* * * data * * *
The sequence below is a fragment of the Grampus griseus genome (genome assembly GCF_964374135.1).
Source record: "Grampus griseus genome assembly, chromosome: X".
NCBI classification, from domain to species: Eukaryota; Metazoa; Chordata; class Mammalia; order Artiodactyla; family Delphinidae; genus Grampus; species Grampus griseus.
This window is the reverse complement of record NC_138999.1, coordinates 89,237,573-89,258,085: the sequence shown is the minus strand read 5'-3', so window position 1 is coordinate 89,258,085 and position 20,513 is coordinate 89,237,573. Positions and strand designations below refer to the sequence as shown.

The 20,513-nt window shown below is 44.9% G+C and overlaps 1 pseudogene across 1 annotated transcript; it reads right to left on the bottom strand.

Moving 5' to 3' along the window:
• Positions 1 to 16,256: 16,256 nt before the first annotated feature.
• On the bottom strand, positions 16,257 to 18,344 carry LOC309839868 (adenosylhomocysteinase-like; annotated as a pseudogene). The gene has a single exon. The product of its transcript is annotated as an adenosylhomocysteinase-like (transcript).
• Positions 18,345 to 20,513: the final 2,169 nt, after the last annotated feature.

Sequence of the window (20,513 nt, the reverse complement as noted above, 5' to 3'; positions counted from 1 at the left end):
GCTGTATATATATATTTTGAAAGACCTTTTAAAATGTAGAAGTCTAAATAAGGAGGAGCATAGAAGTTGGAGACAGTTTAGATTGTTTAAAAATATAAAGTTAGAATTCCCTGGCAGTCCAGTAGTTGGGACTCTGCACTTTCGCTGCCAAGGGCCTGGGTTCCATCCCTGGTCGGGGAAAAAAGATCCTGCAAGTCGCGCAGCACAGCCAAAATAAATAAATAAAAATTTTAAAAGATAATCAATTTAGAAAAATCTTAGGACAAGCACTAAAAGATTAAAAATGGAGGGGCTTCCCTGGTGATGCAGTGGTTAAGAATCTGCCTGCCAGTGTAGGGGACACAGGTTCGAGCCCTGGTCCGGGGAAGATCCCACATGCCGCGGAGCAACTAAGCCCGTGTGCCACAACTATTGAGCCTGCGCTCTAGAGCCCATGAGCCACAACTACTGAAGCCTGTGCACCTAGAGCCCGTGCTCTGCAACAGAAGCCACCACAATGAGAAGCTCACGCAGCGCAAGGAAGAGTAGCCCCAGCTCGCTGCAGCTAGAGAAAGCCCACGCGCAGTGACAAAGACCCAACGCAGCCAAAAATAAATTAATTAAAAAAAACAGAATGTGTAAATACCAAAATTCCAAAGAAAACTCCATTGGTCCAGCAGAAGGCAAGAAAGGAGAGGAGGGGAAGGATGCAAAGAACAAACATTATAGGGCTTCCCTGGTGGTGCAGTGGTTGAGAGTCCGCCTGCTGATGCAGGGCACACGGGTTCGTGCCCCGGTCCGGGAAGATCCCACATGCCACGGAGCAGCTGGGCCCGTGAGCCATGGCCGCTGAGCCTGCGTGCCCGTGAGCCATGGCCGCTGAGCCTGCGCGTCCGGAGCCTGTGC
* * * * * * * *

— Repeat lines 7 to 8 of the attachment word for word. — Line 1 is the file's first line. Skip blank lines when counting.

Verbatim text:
• Positions 1 to 16,256: 16,256 nt before the first annotated feature.
• On the bottom strand, positions 16,257 to 18,344 carry LOC309839868 (adenosylhomocysteinase-like; annotated as a pseudogene). The gene has a single exon. The product of its transcript is annotated as an adenosylhomocysteinase-like (transcript).